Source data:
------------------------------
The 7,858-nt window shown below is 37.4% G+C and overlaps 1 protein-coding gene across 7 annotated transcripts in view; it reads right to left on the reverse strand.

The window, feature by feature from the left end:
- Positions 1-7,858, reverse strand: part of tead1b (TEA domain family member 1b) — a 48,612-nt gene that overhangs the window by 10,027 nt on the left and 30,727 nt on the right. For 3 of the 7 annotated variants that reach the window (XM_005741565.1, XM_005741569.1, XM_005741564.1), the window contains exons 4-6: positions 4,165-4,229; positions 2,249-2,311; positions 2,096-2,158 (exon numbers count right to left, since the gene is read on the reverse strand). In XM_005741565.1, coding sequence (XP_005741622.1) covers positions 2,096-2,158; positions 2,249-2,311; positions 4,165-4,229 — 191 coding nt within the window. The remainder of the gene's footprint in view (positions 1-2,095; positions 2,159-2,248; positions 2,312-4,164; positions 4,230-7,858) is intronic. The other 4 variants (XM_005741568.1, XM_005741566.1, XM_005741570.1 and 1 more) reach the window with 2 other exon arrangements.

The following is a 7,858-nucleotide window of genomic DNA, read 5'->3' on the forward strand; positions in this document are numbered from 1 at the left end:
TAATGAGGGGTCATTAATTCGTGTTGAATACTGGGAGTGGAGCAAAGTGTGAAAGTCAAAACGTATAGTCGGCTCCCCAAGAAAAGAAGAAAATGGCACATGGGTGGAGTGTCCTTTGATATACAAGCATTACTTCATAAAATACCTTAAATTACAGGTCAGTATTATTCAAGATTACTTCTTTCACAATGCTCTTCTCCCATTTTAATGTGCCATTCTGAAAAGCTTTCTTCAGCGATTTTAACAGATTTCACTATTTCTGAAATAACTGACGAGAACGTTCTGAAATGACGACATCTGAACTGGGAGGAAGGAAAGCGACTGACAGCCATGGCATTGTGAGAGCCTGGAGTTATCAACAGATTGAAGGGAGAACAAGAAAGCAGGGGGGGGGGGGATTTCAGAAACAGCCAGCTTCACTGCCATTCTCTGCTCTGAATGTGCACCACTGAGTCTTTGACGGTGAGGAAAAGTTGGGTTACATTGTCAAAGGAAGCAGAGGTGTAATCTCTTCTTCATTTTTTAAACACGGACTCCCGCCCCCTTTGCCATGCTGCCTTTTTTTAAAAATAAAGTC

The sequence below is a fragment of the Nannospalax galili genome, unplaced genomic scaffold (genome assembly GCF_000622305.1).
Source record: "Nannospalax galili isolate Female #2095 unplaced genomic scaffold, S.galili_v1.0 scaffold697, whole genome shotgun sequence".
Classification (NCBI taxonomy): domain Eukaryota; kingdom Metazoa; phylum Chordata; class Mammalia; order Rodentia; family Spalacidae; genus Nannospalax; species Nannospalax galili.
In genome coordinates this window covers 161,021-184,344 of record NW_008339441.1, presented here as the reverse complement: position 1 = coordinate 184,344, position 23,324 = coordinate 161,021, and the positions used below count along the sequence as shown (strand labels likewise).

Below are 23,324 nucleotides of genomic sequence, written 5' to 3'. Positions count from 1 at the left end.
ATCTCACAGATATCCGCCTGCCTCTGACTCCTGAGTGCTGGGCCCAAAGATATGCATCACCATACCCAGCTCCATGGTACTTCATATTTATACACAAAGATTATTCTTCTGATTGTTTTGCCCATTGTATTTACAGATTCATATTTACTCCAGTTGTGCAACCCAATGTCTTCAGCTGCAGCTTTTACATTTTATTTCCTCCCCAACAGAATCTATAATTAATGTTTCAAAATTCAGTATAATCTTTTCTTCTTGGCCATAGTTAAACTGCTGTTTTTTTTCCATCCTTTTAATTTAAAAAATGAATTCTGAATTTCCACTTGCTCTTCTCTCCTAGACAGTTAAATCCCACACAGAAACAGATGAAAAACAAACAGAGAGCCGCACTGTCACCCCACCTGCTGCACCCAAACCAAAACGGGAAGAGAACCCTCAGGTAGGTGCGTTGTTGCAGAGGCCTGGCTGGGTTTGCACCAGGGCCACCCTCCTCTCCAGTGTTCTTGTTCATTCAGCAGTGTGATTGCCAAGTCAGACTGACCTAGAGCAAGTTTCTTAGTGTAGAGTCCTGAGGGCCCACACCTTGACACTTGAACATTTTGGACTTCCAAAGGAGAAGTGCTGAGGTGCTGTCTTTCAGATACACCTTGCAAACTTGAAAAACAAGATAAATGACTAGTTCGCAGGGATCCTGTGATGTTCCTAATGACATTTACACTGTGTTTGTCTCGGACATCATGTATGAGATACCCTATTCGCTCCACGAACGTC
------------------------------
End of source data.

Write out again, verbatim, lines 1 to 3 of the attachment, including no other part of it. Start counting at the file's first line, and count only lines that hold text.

The 7,858-nt window shown below is 37.4% G+C and overlaps 1 protein-coding gene across 7 annotated transcripts in view; it reads right to left on the reverse strand.

The window, feature by feature from the left end:
- Positions 1-7,858, reverse strand: part of tead1b (TEA domain family member 1b) — a 48,612-nt gene that overhangs the window by 10,027 nt on the left and 30,727 nt on the right. For 3 of the 7 annotated variants that reach the window (XM_005741565.1, XM_005741569.1, XM_005741564.1), the window contains exons 4-6: positions 4,165-4,229; positions 2,249-2,311; positions 2,096-2,158 (exon numbers count right to left, since the gene is read on the reverse strand). In XM_005741565.1, coding sequence (XP_005741622.1) covers positions 2,096-2,158; positions 2,249-2,311; positions 4,165-4,229 — 191 coding nt within the window. The remainder of the gene's footprint in view (positions 1-2,095; positions 2,159-2,248; positions 2,312-4,164; positions 4,230-7,858) is intronic. The other 4 variants (XM_005741568.1, XM_005741566.1, XM_005741570.1 and 1 more) reach the window with 2 other exon arrangements.